Table 1b.

Tajikistan: Sensitivity Analysis for Key Indicators of Public and Publicly Guaranteed External Debt, 2008-28

(In percent)

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Source: Staff projections and simulations.

Variables include real GDP growth, growth of GDP deflator (in U.S. dollar terms), non-interest current account in percent of GDP, and non-debt creating flows.

Assumes that the interest rate on new borrowing is by 2 percentage points higher than in the baseline., while grace and maturity periods are the same as in the baseline.

Exports values are assumed to remain permanently at the lower level, but the current account as a share of GDP is assumed to return to its baseline level after the shock (implicitly assuming an offsetting adjustment in import levels).

Includes official and private transfers and FDI.

Depreciation is defined as percentage decline in dollar/local currency rate, such that it never exceeds 100

Applies to all stress scenarios except for A2 (less favorable financing) in which the terms on all new financing are as specified in footnote 2.

14. A relaxation of the authorities’ current prudent approach to contracting external debt only on concessional terms would lead to a deterioration of Tajikistan’s external debt indicators compared to the baseline scenario. If all new borrowing were to be contracted on less than concessional terms during the projection period, Tajikistan’s PV of debt-to-export ratio would rise substantially. Specifically, with the increase in the average interest rate on new disbursements by 2 percentage points, the PV of debt-to-GDP ratio would rise continuously and breach the threshold in 2025, and the PV of debt-to-exports ratio would increase from existing level and stay above the threshold.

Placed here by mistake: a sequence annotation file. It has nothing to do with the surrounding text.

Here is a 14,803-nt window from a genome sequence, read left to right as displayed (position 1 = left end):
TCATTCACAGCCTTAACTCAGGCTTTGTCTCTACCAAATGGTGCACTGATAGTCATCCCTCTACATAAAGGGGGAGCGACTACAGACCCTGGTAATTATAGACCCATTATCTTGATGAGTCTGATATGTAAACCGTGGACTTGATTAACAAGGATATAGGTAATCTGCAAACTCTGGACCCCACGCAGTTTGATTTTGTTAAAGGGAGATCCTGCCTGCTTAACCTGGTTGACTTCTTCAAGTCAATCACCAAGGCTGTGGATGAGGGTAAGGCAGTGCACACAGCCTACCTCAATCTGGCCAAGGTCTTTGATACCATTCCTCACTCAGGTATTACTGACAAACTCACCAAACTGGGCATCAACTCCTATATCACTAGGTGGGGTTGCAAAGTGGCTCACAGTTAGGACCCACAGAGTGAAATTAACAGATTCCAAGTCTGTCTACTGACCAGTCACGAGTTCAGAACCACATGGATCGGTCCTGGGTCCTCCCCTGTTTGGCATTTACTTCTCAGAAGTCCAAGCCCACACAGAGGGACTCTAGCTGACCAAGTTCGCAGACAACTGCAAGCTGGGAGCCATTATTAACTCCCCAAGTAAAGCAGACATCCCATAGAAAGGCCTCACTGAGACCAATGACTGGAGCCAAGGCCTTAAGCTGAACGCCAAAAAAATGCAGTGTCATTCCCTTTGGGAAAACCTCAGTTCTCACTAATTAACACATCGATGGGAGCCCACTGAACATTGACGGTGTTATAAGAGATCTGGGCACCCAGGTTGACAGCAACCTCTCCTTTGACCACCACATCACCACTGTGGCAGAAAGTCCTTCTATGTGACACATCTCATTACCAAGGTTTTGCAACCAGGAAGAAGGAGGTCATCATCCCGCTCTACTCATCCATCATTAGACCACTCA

15. Bound tests show that adverse macroeconomic shocks would also have a profound negative impact on Tajikistan’s external position. In the event of a combined shock (to real GDP growth, exports growth, FDI inflows), all ratios, except debt service-to-revenues, exceed the policy-dependent thresholds by a significant margin and almost all of them remain above the thresholds throughout the projection period.